In the past ten years, cyber crime has evolved. Attacks have gone from electronic infections which were often unleashed by accident to carefully targeted attacks used not just by criminals but by nations.
Britain's foreign secretary William Hague said this week, "It has never been easier to become a cyber criminal. Today, such attacks are crisscrossing the globe from north to south and east to west - in all directions, recognising no borders, with all countries in the firing line."
In just a few years, viruses, worms and trojans have gone from being a sort of digital spray-can that geeky vandals used to leave their mark on the world - to a terrifying weapon whose full potential has not yet been unleashed.
[Related: Is the world on the brink of cyber war?]
Below are five landmark attacks which show how hackers have evolved from mere pranksters to digital gangsters - and how much damage their attacks have caused.
Melissa – 1999
Damage: Email systems crash worldwide
The Melissa virus was typical of earlier viruses – a kind of electronic vandalism, written by lone hackers, and designed to secure fame for their geeky creators. But Melissa arrived just as the internet made this sort of 'playful' attack horribly destructive.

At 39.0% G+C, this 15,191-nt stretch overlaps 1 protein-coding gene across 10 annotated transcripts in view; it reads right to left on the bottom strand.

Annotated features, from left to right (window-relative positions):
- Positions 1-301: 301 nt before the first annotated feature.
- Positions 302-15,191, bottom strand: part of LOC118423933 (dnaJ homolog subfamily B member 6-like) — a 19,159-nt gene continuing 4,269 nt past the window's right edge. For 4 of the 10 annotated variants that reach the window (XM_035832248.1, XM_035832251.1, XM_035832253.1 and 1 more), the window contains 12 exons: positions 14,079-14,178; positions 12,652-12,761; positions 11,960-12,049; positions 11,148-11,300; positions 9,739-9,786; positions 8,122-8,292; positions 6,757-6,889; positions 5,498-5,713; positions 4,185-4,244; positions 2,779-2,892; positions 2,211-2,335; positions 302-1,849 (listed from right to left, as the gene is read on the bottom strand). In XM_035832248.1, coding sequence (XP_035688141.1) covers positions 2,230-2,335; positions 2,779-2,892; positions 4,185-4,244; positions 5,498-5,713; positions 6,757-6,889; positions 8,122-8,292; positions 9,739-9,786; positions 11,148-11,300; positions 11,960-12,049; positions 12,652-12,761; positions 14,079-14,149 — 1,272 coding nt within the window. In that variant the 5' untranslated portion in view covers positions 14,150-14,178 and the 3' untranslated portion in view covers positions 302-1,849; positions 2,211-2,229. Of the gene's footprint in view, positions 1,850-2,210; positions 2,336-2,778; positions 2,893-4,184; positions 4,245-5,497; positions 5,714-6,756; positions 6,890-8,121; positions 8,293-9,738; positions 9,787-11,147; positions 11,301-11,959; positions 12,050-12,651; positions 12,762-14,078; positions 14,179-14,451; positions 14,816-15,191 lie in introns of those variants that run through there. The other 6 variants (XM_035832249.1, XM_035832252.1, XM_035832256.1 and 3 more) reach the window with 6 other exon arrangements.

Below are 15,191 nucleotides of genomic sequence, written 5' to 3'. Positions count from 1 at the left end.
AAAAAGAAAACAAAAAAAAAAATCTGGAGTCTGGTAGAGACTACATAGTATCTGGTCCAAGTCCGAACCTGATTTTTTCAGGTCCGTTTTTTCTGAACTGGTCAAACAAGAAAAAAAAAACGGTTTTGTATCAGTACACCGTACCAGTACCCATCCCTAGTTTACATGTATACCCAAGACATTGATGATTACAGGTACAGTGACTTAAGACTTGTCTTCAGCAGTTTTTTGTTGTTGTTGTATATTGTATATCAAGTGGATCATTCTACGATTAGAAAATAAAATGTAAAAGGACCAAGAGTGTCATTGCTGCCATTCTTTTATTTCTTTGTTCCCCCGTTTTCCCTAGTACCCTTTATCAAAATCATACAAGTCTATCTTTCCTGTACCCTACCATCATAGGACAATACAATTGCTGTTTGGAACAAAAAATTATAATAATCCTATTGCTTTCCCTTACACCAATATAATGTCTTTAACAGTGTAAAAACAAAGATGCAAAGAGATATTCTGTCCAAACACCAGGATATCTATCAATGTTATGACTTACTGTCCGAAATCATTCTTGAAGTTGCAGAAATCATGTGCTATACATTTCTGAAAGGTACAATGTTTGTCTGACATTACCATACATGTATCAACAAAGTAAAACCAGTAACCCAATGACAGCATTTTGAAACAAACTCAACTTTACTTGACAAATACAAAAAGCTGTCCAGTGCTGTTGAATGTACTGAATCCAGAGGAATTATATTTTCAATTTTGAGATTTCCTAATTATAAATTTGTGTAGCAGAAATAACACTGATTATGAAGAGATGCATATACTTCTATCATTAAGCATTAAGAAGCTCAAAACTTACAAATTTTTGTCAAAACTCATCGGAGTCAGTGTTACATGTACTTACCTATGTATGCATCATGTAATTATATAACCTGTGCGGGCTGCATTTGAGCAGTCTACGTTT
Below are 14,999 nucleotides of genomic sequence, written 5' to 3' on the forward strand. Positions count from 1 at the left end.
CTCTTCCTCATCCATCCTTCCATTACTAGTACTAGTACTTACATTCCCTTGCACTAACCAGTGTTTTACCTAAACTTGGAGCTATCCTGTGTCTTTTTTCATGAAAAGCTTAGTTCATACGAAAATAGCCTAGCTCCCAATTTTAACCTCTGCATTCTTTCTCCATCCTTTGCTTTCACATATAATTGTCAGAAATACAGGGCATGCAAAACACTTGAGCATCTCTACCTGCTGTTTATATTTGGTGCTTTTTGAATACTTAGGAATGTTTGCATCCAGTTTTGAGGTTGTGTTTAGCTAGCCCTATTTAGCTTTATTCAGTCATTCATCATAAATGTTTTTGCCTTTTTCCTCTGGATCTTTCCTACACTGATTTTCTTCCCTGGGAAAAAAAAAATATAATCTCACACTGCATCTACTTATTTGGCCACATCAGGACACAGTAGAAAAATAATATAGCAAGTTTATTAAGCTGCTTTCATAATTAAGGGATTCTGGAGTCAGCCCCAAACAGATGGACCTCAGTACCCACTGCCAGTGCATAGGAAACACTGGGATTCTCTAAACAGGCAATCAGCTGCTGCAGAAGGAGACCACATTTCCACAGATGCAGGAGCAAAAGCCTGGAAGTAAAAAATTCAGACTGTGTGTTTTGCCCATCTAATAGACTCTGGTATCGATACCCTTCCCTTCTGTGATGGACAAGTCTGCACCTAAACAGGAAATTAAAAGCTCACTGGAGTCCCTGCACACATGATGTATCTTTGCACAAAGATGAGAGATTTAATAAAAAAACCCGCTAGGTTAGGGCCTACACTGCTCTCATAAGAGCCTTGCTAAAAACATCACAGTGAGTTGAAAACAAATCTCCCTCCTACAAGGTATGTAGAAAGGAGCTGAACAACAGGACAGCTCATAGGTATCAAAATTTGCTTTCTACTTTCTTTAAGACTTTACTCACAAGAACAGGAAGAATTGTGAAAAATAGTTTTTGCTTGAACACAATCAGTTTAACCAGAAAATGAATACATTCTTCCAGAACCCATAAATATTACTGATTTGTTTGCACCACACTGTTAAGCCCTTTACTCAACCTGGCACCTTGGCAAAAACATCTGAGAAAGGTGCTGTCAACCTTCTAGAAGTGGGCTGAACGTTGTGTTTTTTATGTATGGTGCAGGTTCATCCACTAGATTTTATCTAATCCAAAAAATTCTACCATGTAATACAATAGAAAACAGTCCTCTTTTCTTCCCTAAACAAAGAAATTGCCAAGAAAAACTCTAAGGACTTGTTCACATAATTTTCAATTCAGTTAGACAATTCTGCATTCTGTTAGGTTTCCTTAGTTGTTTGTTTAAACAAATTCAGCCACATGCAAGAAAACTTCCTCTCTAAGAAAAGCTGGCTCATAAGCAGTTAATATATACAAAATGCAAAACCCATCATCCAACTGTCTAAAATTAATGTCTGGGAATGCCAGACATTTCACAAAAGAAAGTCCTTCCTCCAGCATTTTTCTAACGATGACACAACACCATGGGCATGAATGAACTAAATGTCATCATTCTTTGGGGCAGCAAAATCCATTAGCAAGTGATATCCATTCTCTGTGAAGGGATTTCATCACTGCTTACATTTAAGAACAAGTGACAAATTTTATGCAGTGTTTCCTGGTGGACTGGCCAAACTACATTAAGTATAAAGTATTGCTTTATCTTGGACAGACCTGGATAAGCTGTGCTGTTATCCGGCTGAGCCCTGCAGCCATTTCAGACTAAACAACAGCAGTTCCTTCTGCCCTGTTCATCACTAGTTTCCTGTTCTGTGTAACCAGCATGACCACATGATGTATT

Named after a Miami stripper, the Melissa virus spread so rapidly that it brought down email servers around the world, including Microsoft’s. It caused £48 million (€59m) worth of damage.
It spread via a document that supposedly offered passwords to pornographic websites. Its creator, David L Smith, made no money at all from Melissa, but detectives rapidly traced the virus back to him from a post he made on a sex forum, and he was sentenced to 20 months in prison.
[Related: Watch Cybergeddon here]
Zeus – 2006
Damage: Multiple cyber bank robberies, including one $78 million (£48m / €59m)
The Zeus trojan marked a new dawn for malicious software. It's not designed to crash machines, or win notoriety for teenage hackers. The Trojan – spread largely through infected emails - is designed to infect machines and remain there, unseen, stealing information and then money.
In one attack on banks, hackers stole $78 million. Six years later, it’s still running rampant around the world, in new ‘stealth’ versions that are ever more difficult to detect. Customised versions of Zeus are still sold today on illegal cybercrime forums in Russia and around the world.
Several million PCs in the U.S. are still infected with Zeus, including thousands within major companies.
The trojan records key strokes from infected PCs, and has been used to steal information from companies around the world including dozens of banks, Nasa, and Amazon.
‘It was only a matter of time before someone sought to make money off their skills,’ says Norton’s Director of Security, Kevin Haley. ‘Criminal entrepreneurs stepped it up. The second half of the 2000s brought an explosion of banking Trojans. Crime paid.’
Koobface – 2009
Damage: Thousands of stolen bank details, earning $1 million (£600k / €760k) a year